The Norwegian came in for heavy criticism following the Hoops’ exit to Maribor in the Champions League play-off in midweek.
Indeed, there have been questions over the former Stromsgodset manager’s signings, tactics and team selections since the start of the season, all of which came to a head following the 1-0 defeat by the Slovenians which put them through 2-1 on aggregate and which left the Scottish champions in the Europa League.
However, Lawwell vowed: “We can’t panic, we’ve got to keep the head for the longer term
“You need time in a period of transition and you’ve got to make allowances for a new manager. Nothing prepares you for the Celtic job.
“We have the Europa League and we need to do the best we can and we have a (domestic) treble to go for.
“We have to do the best thing for the club and its supporters for the longer term.
“He has new ideas, new philosophies and he still has the transfer window in terms of brining in players.
“There has been an awful lot to deal with.
Lawwell has also come in for stinging criticism for a perceived lack of investment.
Having featured in the Champions League group stage in the past two seasons, Celtic will now play Salzburg, Dinamo Zagreb and Romanian side Astra in the much-maligned Europa League.
The Scottish champions have brought in Jason Denayer, Jo Inge Berget, Aleksandar Tonev and Wakaso Mubarak on loan deals as well as goalkeeper Craig Gordon on a free transfer.
Keeper Fraser Forster moved to Southampton in the summer with Gary Hooper, Victor Wanyama and Kelvin Wilson having been sold for sizeable fees.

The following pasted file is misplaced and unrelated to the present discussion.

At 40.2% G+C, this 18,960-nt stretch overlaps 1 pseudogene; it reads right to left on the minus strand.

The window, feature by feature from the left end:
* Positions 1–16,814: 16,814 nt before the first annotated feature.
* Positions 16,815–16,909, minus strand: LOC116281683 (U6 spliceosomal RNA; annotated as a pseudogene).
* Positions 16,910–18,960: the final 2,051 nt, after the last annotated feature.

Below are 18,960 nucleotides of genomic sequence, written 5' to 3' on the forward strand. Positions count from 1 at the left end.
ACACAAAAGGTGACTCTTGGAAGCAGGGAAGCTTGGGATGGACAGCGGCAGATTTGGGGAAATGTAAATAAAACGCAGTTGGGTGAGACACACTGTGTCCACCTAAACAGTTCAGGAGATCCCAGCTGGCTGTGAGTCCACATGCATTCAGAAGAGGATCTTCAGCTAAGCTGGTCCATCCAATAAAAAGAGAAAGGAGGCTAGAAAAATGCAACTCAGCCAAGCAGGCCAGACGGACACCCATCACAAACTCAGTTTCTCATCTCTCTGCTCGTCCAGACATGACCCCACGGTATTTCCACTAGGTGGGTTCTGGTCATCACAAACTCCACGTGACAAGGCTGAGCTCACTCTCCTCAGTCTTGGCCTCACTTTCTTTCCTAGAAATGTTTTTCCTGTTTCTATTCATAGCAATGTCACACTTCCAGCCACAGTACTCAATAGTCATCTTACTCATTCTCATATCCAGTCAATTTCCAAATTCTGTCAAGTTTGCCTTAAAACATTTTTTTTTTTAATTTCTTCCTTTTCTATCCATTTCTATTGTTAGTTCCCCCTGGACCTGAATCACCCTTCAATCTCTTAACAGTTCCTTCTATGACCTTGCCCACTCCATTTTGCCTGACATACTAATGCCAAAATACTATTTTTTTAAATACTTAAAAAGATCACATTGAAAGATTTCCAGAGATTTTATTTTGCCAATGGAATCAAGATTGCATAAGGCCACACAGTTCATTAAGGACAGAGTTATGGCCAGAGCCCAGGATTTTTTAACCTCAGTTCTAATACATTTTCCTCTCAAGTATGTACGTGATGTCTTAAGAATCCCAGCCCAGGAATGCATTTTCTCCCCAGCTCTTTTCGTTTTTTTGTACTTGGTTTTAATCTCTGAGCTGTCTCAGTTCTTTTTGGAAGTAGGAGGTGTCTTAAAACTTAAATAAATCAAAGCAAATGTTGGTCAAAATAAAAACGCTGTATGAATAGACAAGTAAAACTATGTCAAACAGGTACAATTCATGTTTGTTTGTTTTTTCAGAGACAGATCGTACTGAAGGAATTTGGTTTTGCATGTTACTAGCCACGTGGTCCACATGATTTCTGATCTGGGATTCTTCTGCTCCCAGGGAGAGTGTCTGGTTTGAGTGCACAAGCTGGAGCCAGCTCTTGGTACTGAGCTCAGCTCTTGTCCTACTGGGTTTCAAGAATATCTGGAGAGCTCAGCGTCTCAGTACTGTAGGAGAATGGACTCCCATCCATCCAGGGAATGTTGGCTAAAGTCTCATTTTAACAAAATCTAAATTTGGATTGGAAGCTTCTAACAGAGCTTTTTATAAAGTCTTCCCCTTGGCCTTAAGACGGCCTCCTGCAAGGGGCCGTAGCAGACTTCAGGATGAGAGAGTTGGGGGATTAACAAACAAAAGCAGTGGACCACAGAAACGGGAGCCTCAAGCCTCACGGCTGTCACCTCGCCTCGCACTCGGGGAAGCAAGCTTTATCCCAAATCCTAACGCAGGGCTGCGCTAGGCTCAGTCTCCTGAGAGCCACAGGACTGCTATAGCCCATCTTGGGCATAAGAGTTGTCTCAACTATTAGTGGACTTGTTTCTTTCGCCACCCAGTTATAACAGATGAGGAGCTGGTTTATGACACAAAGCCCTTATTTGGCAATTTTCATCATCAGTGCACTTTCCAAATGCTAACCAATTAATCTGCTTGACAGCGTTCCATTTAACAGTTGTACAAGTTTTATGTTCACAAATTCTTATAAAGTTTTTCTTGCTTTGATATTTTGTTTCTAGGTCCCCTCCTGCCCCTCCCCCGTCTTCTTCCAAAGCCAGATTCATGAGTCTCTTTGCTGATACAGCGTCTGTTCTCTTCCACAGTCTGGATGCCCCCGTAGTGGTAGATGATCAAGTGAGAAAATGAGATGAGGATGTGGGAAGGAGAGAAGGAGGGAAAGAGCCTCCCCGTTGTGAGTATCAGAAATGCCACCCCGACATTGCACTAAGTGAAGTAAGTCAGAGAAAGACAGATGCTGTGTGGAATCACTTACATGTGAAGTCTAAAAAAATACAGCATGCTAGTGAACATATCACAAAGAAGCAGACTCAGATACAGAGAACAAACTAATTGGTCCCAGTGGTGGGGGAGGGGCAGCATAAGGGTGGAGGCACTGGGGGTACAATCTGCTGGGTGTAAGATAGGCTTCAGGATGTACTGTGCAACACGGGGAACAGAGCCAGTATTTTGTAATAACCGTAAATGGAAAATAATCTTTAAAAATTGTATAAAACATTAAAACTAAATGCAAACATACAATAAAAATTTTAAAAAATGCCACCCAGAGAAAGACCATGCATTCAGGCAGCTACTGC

Lawwell tried to contextualise Celtic’s plight when it comes to buying players while maintaining that he will not jeopardise the club’s future.
“If you look at [recent Southampton signing] Shane Long, with the greatest respect he was sold for £12m and he scored four goals last year,” he said.
“We can’t afford that. If you look at Ross McCormack [who joined Fulham for £11m]. We can’t afford that or the wages that go along with that.
“We are well-known as being one of the best run clubs in Europe if not the world.
“Over the last 11 years we have been in the group stages of the Champions League seven times, the last-16 three times, and if we win the title this year it is eight titles in that time.
“Over that period, at the same time, the second and third largest clubs in Scotland (Rangers and Hearts) have gone bust.
“So for a club like Celtic, operating in Scotland with the financial constraints, it is a myth that we don’t invest in the club and it is also a myth that we are sitting on piles of cash. That is not the case.”